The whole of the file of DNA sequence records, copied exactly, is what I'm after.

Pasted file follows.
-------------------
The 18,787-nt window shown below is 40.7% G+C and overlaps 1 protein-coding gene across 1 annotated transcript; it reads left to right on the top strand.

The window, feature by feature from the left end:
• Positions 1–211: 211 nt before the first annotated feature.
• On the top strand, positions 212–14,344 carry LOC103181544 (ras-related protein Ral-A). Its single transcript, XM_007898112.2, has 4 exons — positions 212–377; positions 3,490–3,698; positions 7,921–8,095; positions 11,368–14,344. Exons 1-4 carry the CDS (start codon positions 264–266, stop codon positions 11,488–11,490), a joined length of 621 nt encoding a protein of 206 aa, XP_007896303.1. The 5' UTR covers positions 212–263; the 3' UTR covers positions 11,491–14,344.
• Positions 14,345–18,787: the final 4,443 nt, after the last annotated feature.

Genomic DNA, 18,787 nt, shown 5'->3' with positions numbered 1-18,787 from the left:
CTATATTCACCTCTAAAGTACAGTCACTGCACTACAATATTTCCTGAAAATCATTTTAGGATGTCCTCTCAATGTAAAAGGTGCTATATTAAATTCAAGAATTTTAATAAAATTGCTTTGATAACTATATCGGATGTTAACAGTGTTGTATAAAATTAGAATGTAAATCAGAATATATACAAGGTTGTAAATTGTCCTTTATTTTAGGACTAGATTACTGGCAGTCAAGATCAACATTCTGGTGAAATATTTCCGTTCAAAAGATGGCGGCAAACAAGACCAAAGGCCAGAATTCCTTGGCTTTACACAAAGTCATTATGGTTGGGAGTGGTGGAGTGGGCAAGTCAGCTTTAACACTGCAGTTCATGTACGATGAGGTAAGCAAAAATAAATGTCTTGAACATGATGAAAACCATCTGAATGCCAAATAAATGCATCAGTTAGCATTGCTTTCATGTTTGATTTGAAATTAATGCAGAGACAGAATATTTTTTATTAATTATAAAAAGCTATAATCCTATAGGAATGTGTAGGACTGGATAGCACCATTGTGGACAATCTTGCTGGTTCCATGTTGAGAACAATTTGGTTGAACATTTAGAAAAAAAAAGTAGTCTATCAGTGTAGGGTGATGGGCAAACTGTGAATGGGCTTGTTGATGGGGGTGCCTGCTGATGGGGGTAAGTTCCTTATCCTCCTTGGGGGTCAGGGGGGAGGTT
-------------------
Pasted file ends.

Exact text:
The 18,787-nt window shown below is 40.7% G+C and overlaps 1 protein-coding gene across 1 annotated transcript; it reads left to right on the top strand.

The window, feature by feature from the left end:
• Positions 1–211: 211 nt before the first annotated feature.
• On the top strand, positions 212–14,344 carry LOC103181544 (ras-related protein Ral-A). Its single transcript, XM_007898112.2, has 4 exons — positions 212–377; positions 3,490–3,698; positions 7,921–8,095; positions 11,368–14,344. Exons 1-4 carry the CDS (start codon positions 264–266, stop codon positions 11,488–11,490), a joined length of 621 nt encoding a protein of 206 aa, XP_007896303.1. The 5' UTR covers positions 212–263; the 3' UTR covers positions 11,491–14,344.
• Positions 14,345–18,787: the final 4,443 nt, after the last annotated feature.

Genomic DNA, 18,787 nt, shown 5'->3' with positions numbered 1-18,787 from the left:
CTATATTCACCTCTAAAGTACAGTCACTGCACTACAATATTTCCTGAAAATCATTTTAGGATGTCCTCTCAATGTAAAAGGTGCTATATTAAATTCAAGAATTTTAATAAAATTGCTTTGATAACTATATCGGATGTTAACAGTGTTGTATAAAATTAGAATGTAAATCAGAATATATACAAGGTTGTAAATTGTCCTTTATTTTAGGACTAGATTACTGGCAGTCAAGATCAACATTCTGGTGAAATATTTCCGTTCAAAAGATGGCGGCAAACAAGACCAAAGGCCAGAATTCCTTGGCTTTACACAAAGTCATTATGGTTGGGAGTGGTGGAGTGGGCAAGTCAGCTTTAACACTGCAGTTCATGTACGATGAGGTAAGCAAAAATAAATGTCTTGAACATGATGAAAACCATCTGAATGCCAAATAAATGCATCAGTTAGCATTGCTTTCATGTTTGATTTGAAATTAATGCAGAGACAGAATATTTTTTATTAATTATAAAAAGCTATAATCCTATAGGAATGTGTAGGACTGGATAGCACCATTGTGGACAATCTTGCTGGTTCCATGTTGAGAACAATTTGGTTGAACATTTAGAAAAAAAAAGTAGTCTATCAGTGTAGGGTGATGGGCAAACTGTGAATGGGCTTGTTGATGGGGGTGCCTGCTGATGGGGGTAAGTTCCTTATCCTCCTTGGGGGTCAGGGGGGAGGTT